No military solution for Syria crisis - Iranian Deputy FM
There is no military solution for Syria crisis and the issue can be resolved through a political approach, visiting Deputy Foreign Minister Hossein Amir-Abdollahian said here on Friday, IRNA reported.
Speaking to reporters at a press conference, he noted that Iran supports peaceful solution for Syrian crisis.
"Middle East is engaged in deep and speedy developments, including the Syria and Bahrain unrests; although Bashar Al-Assad's reform plan is in progress speedily but Syria is still involved in a war with terrorist gangs supported by outside countries; some US officials and regional countries are pursuing ways to equip rebels with semi-heavy weapons; sorely weaponization of various terrorist groups, including al-Qaeda members in Syria, by US and some regional countries still continues."
The high-ranking official underlined that the Syrian army was successful in its defense of Damascus and clearing of the Aleppo from terrorist gangs.
"Iran and Russia have similar stance toward the Syrian crisis and both stress the fulfillment of Bashar al-Assad's reform plan; Moscow and Tehran condemn foreign interference in Syria and warn about spreading of Syrian unrest to the other parts of the region; the efforts done by some UN Security Council member states and regional countries to bring Kofi Annan's peace mission to an end is sorrowful; Tehran and Moscow are still firm about their support for Annan's peace plan."
"Bahrain political crisis has political solution and the military presence of Saudi Arabia is an strategic mistake; the use of poisoning gases against peaceful protesters in Bahrain which resulted in the death of many in that country is cause for serious concern; Tehran rejects paradoxical approaches toward regional developments; Iran wants the halt of violations against civilians and condemns foreign interference in both Syria and Bahrain."
Amir-Abdollahian underscored that foreign military invasion against Syria is unlikely and Damascus is needless of Iran's military support, noting that it has been years that Damascus has been fully prepared to respond to any foreign raid, including war with Zionist regime.
Amir-Abdollahian is in Russia for a one day visit to the country.
Annan took the responsibility as UN and Arab League special envoy to Syria on February 23 and resigned on Thursday, August 2.
Syria voiced regret over Annan's decision to step down, and lashed out at certain foreign states for their insincere stances towards both Annan's peace plan and Damascus's efforts to restore peace and stability in the country.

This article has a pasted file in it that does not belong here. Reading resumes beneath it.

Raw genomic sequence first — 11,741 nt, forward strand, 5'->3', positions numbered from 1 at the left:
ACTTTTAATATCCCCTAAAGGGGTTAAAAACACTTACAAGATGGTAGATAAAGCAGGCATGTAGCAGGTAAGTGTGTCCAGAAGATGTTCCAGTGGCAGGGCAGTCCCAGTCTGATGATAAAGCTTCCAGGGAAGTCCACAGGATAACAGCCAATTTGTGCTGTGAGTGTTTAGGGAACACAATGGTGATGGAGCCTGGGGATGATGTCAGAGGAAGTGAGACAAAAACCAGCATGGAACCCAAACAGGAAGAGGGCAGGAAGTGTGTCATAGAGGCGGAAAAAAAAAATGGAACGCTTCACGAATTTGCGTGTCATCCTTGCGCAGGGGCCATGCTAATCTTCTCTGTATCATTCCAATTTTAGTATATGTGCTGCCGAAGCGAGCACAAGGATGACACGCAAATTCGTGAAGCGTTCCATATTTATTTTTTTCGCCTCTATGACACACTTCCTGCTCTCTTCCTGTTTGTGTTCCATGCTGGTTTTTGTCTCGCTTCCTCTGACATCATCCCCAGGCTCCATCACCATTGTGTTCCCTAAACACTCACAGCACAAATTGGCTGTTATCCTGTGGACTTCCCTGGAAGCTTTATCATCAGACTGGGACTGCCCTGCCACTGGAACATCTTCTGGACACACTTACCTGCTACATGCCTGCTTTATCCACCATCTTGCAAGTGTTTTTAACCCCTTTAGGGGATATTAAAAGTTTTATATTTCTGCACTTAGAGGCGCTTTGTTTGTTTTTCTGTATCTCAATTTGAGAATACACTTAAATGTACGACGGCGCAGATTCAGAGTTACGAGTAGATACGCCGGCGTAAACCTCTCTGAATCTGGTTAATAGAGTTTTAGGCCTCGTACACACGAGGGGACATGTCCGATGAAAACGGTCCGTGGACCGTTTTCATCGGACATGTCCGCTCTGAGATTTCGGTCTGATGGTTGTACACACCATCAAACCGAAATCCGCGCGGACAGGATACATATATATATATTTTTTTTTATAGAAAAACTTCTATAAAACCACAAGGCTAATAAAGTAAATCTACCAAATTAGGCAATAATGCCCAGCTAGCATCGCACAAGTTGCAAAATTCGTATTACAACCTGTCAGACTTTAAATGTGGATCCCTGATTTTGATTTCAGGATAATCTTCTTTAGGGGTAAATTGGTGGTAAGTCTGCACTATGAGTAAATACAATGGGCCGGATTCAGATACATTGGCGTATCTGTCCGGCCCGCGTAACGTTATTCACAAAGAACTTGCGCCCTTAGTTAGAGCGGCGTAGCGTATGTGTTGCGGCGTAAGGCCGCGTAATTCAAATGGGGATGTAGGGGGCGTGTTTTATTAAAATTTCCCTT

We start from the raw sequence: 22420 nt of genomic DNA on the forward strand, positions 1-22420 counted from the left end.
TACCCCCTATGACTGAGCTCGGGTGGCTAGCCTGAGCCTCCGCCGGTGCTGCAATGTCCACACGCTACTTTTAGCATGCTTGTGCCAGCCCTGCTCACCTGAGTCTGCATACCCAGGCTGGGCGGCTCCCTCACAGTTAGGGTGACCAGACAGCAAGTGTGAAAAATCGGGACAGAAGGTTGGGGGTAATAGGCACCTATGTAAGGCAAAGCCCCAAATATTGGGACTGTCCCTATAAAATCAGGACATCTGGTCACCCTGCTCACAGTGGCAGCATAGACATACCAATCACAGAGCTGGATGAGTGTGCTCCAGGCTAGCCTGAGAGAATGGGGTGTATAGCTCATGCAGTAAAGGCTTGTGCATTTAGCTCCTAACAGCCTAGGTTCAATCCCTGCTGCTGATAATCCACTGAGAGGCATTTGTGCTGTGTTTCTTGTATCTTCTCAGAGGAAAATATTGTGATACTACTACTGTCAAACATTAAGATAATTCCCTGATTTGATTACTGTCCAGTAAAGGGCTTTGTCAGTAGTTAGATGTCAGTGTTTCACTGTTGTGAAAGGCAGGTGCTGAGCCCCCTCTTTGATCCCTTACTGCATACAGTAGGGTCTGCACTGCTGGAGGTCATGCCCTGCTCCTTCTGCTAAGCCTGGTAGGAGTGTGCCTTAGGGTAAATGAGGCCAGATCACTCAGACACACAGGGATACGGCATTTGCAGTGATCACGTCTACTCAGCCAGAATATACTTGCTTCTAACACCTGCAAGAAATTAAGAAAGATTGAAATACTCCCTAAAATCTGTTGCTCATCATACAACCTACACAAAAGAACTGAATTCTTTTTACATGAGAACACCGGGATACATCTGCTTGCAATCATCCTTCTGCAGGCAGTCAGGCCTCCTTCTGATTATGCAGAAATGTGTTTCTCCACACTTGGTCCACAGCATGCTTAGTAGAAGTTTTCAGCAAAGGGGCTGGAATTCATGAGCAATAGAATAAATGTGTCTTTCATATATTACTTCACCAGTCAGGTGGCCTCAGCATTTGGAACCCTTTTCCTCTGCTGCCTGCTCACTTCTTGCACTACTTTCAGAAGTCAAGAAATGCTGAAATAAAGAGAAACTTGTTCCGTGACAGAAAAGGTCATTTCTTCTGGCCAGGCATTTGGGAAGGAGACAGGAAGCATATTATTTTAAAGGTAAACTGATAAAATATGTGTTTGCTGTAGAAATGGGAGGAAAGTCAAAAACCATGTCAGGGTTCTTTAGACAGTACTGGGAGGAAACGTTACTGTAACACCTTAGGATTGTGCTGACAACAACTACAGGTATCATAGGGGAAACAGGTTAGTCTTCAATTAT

'The foreign countries, that targeted the stability in Syria and at the same time voted in favor of Annan's (peace) plan, always insisted on the failure of Annan's plan,' Syrian Foreign Ministry said in a statement on Thursday evening.
The statement added that the foreign countries have never been sincere about their claims on trying to help the Syrian government to pass through the crisis and they have even tried to make Annan's plan to fail by supporting the terrorist groups and giving shelter to them.
Meantime, the statement stressed that Syria has always proven its commitment to Annan's plan and it has always cooperated with the international observers in Syria.
Annan announced that he will leave his post on August 31, and stressed that disunity in the international community has hampered his ability to carry out his mission in Syria.
'I did not receive all the support that the cause deserved,' Annan said at a press conference in Geneva on Thursday.
Annan brokered a six-point peace plan earlier this year, but it has struggled to gain traction on the ground.
Annan's plan called for the realization of a ceasefire between the government and the opposition and also urged that humanitarian groups be allowed to have access to the population, detainees be released, and a political dialogue be started.
Terrorists and rebels widely supported by the US and some regional counties have disregarded the cease-fire that stood on top of Annan's plan and was to begin in April.
Syria has been experiencing unrest since March 2011 with organized attacks by well-armed gangs against Syrian police forces and border guards being reported across the country.
Hundreds of people, including members of the security forces, have been killed, when some protest rallies turned into armed clashes.
The government blames outlaws, saboteurs, and armed terrorist groups for the deaths, stressing that the unrest is being orchestrated from abroad.